These developments did not halt major upgrades to Israeli nuclear-armed missile forces that extended their range beyond targets in Iran, and probably did not stop a slow increase in Israeli nuclear weapons. Iranian and Syrian missile forces have led Israel to create one of the world’s most sophisticated and layered air and missile defenses, and Israel has shown through its attack on Syria’s reactor program and on Syrian targets that might deploy new weapons against Israel, that Israel is still ready to use conventional forces in actual combat.
Like the United States, however, Israel has also been forced to fight or prepare for steadily more complex and asymmetric wars in the MENA region. Like the United States’ occupation of Iraq, Israel’s partial occupation created a mix of instability and hostility that led to the creation and transformation of Hezbollah into a serious threat, one that used some 15 years of asymmetric warfare to eventually drive Israel out of Lebanon in 2000.
Since then, Hezbollah has steadily built up its forces with ongoing Iranian support, fought its 2006 war against Israel, acquired long range missiles with precision strike capabilities, and played a major role in the Syrian Civil War. Hezbollah has become a model for a non-state actor that can pose a threat to an advanced military power like Israel, as well as effectively become the most important source of military power in a state.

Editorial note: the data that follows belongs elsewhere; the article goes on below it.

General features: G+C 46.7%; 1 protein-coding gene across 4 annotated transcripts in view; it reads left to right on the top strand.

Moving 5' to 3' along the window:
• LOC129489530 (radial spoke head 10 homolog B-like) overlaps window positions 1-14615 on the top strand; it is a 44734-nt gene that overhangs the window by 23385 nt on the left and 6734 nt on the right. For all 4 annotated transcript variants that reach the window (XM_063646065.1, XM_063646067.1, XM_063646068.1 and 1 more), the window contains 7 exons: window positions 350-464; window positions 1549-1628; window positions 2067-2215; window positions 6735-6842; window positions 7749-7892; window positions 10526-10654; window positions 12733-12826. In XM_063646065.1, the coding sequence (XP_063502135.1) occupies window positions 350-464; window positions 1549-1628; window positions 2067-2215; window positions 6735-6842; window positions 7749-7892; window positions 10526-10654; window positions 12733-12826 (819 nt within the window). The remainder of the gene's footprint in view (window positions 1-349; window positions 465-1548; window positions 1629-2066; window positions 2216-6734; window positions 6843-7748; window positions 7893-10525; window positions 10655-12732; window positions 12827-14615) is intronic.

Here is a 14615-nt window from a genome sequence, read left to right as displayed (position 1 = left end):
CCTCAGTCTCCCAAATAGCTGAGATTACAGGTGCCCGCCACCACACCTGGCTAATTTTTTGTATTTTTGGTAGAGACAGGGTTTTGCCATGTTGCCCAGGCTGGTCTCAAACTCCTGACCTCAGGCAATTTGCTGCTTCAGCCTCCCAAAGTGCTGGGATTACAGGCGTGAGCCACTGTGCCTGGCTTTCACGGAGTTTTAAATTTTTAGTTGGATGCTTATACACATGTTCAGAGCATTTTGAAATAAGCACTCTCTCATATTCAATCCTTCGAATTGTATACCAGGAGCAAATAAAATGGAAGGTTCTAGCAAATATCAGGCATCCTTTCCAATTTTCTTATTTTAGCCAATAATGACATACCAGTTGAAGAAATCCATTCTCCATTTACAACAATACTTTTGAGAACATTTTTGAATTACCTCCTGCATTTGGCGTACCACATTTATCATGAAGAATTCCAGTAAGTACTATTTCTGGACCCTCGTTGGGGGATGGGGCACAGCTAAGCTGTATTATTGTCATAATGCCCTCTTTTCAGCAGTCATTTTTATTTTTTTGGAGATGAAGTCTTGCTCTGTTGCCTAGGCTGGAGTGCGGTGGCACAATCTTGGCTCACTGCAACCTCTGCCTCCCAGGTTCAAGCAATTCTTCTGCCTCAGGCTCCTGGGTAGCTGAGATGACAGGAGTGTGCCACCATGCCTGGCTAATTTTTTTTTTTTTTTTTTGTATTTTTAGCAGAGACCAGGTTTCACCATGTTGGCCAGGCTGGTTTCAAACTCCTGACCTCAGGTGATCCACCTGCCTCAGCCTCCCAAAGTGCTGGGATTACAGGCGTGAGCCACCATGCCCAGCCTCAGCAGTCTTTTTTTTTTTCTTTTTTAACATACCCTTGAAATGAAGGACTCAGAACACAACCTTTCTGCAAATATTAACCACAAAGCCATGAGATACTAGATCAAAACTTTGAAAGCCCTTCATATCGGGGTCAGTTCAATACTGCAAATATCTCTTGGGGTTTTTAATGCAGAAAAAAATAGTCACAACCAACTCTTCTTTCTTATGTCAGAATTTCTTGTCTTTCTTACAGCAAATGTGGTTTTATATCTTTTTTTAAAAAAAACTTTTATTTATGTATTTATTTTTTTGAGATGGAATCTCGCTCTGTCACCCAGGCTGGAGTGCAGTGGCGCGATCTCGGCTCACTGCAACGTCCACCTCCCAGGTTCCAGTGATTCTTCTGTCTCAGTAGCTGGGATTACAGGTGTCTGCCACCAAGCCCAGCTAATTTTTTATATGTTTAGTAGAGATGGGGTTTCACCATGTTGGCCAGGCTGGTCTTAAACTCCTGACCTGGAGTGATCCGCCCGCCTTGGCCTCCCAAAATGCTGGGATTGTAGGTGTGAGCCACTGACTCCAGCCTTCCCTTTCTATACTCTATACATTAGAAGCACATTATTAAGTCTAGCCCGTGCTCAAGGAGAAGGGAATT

As for the other risks of Arab-Israeli conflict, it is all too easy to forget that today’s focus on “terrorism” began largely as part of an unconventional struggle between Israel and the Palestine Liberation Organization (PLO), helped trigger the Lebanese civil war, and shaped what might be called civil-military war in the form of the Intifadas. Since that time, Hamas has emerged as significant military threat in Gaza and as another source of a very different kind of warfare.
More broadly, these shifts toward increasingly complex mixes of forces and prolonged low-level conflicts—coupled with the rise of violent Islamist extremism—have also interacted with other conflicts between governments and non-state actors in Sudan, Somalia, and Yemen. The fighting between the Yemeni central government and the Shi’ite Houthis began in 2004, and spread to border clashes with Saudi Arabia in 2009. A seemingly short struggle between North and South Yemen in 1994 helped create the conditions that led to a growing al Qaeda insurgency that began in 1998, and still continues today.